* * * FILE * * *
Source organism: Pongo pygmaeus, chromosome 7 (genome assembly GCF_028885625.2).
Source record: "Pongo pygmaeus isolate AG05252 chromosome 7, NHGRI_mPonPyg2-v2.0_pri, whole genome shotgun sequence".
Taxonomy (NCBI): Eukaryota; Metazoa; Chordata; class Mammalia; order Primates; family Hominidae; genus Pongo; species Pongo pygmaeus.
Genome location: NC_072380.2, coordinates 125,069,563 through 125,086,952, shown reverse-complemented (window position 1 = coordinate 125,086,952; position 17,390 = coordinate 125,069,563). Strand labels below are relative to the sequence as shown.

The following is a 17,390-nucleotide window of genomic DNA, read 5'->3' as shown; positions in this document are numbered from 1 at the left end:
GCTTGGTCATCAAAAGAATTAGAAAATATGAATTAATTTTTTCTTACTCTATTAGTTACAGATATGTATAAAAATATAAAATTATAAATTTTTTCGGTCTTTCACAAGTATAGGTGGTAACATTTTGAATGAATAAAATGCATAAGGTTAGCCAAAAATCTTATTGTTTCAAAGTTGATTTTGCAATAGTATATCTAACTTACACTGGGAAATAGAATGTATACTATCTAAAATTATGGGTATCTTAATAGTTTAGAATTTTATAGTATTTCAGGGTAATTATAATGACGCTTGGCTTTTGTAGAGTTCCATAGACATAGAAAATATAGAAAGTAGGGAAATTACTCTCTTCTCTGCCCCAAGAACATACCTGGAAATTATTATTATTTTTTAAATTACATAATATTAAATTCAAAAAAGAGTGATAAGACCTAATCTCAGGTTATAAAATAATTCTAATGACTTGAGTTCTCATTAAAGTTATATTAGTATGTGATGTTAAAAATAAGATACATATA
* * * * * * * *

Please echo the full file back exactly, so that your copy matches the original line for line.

Source organism: Pongo pygmaeus, chromosome 7 (genome assembly GCF_028885625.2).
Source record: "Pongo pygmaeus isolate AG05252 chromosome 7, NHGRI_mPonPyg2-v2.0_pri, whole genome shotgun sequence".
Taxonomy (NCBI): Eukaryota; Metazoa; Chordata; class Mammalia; order Primates; family Hominidae; genus Pongo; species Pongo pygmaeus.
Genome location: NC_072380.2, coordinates 125,069,563 through 125,086,952, shown reverse-complemented (window position 1 = coordinate 125,086,952; position 17,390 = coordinate 125,069,563). Strand labels below are relative to the sequence as shown.

The following is a 17,390-nucleotide window of genomic DNA, read 5'->3' as shown; positions in this document are numbered from 1 at the left end:
GCTTGGTCATCAAAAGAATTAGAAAATATGAATTAATTTTTTCTTACTCTATTAGTTACAGATATGTATAAAAATATAAAATTATAAATTTTTTCGGTCTTTCACAAGTATAGGTGGTAACATTTTGAATGAATAAAATGCATAAGGTTAGCCAAAAATCTTATTGTTTCAAAGTTGATTTTGCAATAGTATATCTAACTTACACTGGGAAATAGAATGTATACTATCTAAAATTATGGGTATCTTAATAGTTTAGAATTTTATAGTATTTCAGGGTAATTATAATGACGCTTGGCTTTTGTAGAGTTCCATAGACATAGAAAATATAGAAAGTAGGGAAATTACTCTCTTCTCTGCCCCAAGAACATACCTGGAAATTATTATTATTTTTTAAATTACATAATATTAAATTCAAAAAAGAGTGATAAGACCTAATCTCAGGTTATAAAATAATTCTAATGACTTGAGTTCTCATTAAAGTTATATTAGTATGTGATGTTAAAAATAAGATACATATA